Through the picnic area and along the berm the path is wide flat compacted gravel. It is easy to walk and wheelchair accessible. As you move further along the beach the trail drops off the dike and in into a sandy section which will eventually lead you to the north end of the park. Here the park is separated from the Tsawout First Nations land by a split cedar fence. You should proceed no further, unless you do so on the beach beneath the high tide level. This is their land and you should not trespass. and you likely be asked to leave if you are caught. This is also very sensitive dune area with a number of rare plants.
If you follow the fencing away from the beach it will lead you back to a gravel roadway which will lead back to the parking area taking you along the edge of the wetlands. If you look carefully you will also notice some smaller less used trails which will lead you out into the wetland. There are some interesting trails to explore out here, but it is certainly better in the summer when it is dry. Many of the paths are flooded and muddy during the winter months.
There is a small, crumbling boat ramp near the park entrance. This is good for launching paddle craft, but it is not really suitable any longer for launching larger boats off of trailers. There is excellent, safe paddling along the shoreline out to Cordova Spit to the north. Keep in mind you may find yourself paddling against currents and/or wind on the way out or back, so take that into consideration when deciding how far to go.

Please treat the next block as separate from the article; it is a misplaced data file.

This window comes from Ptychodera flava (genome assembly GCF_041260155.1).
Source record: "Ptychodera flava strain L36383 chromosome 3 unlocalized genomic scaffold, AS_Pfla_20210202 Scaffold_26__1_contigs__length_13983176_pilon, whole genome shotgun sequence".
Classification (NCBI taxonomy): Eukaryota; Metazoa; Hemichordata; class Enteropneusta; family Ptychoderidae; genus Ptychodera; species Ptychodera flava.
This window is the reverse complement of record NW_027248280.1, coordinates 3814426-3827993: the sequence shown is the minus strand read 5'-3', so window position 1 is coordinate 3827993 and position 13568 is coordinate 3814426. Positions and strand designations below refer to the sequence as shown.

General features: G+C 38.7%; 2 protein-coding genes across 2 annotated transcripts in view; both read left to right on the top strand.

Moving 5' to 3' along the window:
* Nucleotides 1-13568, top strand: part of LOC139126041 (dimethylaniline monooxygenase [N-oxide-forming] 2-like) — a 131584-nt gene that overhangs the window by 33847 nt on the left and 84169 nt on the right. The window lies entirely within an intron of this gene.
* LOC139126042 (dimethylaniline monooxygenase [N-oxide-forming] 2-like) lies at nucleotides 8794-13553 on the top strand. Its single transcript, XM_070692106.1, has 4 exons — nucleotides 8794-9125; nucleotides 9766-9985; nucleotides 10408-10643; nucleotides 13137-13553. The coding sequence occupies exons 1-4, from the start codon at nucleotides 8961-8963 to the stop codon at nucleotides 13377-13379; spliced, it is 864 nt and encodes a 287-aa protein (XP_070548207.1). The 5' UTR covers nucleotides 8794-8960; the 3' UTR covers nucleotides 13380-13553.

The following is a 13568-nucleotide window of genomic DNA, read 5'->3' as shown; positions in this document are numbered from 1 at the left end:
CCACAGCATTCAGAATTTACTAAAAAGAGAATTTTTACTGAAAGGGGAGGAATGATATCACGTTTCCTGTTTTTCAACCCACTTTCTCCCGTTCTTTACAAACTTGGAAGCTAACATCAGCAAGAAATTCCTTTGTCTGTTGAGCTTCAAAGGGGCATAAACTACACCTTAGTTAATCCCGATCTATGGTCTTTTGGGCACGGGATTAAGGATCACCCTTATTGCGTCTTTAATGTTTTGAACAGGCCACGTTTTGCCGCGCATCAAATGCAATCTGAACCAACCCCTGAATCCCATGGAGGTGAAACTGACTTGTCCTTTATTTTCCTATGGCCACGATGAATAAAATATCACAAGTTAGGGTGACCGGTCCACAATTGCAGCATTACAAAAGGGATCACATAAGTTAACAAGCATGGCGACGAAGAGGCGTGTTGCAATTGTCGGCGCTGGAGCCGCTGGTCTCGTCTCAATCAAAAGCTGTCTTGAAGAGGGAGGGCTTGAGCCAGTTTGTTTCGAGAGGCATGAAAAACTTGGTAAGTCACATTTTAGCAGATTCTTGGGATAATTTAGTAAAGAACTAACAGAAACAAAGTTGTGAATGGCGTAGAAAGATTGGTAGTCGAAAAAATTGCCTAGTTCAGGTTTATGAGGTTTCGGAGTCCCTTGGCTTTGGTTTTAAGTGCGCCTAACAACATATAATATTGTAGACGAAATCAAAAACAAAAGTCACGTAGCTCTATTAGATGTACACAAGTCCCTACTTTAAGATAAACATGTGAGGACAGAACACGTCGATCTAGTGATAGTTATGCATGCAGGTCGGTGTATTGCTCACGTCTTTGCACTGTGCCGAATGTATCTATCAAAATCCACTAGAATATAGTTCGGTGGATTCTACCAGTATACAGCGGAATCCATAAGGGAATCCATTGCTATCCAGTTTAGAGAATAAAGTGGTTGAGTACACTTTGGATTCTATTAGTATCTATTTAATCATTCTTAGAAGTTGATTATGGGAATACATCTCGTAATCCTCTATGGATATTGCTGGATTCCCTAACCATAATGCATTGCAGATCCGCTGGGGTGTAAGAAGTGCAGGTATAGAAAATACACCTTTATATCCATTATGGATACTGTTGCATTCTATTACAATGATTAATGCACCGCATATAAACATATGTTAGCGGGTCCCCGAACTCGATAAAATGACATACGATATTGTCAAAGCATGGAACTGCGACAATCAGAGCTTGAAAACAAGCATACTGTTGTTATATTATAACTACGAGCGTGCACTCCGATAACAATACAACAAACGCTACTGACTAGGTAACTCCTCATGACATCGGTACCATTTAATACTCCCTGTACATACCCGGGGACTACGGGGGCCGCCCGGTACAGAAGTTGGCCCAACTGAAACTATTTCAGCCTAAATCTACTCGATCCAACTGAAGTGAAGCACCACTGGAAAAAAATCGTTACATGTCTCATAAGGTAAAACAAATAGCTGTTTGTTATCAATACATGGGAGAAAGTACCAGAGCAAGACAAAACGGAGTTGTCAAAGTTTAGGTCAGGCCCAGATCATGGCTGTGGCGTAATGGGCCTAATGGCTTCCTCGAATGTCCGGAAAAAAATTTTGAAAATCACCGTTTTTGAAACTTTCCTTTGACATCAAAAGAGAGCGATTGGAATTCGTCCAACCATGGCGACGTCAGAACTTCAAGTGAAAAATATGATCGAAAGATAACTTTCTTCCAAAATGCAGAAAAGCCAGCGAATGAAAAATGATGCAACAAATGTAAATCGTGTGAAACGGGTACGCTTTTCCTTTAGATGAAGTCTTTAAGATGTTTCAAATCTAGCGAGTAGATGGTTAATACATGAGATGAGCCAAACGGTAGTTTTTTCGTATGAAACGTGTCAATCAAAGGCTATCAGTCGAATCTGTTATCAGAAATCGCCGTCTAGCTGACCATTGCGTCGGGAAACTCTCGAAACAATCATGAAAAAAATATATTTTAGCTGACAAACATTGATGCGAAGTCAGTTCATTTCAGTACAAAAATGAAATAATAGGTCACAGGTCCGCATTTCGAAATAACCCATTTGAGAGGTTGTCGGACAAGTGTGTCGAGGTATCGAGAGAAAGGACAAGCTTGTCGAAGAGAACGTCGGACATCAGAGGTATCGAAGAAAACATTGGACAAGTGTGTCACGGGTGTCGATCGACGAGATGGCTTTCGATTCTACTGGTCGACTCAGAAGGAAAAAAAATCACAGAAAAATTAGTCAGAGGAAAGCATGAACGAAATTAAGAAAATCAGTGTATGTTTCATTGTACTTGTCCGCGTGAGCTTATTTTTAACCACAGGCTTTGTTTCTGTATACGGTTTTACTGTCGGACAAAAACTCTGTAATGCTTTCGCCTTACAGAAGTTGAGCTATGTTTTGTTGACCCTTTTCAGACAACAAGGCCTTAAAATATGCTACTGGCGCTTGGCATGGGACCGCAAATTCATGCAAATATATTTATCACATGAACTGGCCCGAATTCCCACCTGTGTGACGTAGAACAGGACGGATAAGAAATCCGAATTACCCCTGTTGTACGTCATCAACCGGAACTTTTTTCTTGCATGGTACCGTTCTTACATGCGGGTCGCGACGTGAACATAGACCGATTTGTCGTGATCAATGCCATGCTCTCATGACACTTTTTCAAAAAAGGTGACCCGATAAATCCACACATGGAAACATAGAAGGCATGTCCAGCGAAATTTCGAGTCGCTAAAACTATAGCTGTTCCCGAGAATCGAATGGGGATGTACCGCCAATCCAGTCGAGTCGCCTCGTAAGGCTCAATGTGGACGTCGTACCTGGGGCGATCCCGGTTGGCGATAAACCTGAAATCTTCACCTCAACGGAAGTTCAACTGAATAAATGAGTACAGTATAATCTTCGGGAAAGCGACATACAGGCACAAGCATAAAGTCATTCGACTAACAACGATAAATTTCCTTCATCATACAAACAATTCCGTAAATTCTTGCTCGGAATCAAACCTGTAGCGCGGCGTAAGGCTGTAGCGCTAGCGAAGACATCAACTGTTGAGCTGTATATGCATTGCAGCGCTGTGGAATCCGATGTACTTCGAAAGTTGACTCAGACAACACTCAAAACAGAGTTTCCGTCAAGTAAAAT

This is also a great launching point for trips out and around James Island, Sidney Island and D’Arcy Island. D’Arcy Island is part of the Gulf Islands National Park Reserve and has a campground. These trips should be taken with care. There are strong currents running in Cordova Channel and Haro Strait and conditions on the water can change quickly with a change of direction in the current. For information on paddling to these destinations, check out these posts: Kayaking to D’Arcy Island and Kayaking Around James Island
Wind Surfing and Kite Boarders
Particularly in the winter when we get a lot of strong south easterly winds, Island View Beach attracts the more adventurous water sports folks. On the right day you can find lots of wind surfers and kite boarders working the winds off the beach.
There is good bird watching at Island View Beach as seabirds and shorebirds land here during migration in the spring and fall, grazing on the eel grass beds or probing for worms, clams and other creatures at low tide. Many other species can be see here as well, many are year round residents. For birders, the appeal of this area lies in the mix of smaller habitats which are found within it. Passerines (refers to sparrows and similar small birds) breed in the dunes, thickets and fields behind the beach, and others return here each fall to spend the winter. Both diurnal and nocturnal raptors hunt in the fields and shrubs.
Island View Beach is not really a place to come to to see other wildlife besides birds. You will likely see some rabbits and if you’re lucky, you may see some river otters or a mink. You may see harbour seals swimming by or the odd sea lion and if you’re really lucky you might spot a glimpse of some porpoise or even orca!
Island View Beach is a dog walkers paradise and you will see lots of dogs here. Dogs are required to be on a leash at the park campground and from June 1 to September 15. Dogs must be on leash when passing through all beach areas above the natural boundary of the sea. Don’t forget to pick up after Fido, there are poo bag dispensers and trash cans in the park!
Whatever your interests, Island View Beach Regional Park is worth a visit. Even the drive across the farmlands and over the ridge to the beach is beautiful. You can stop for some fresh produce at Michells Farm Market or Firbank Farms right on Island View Road. You could even stop for a snack or some lunch at the Harvest Road right beside Michells Farm Market, but check their website before you go as they are not open all of the time.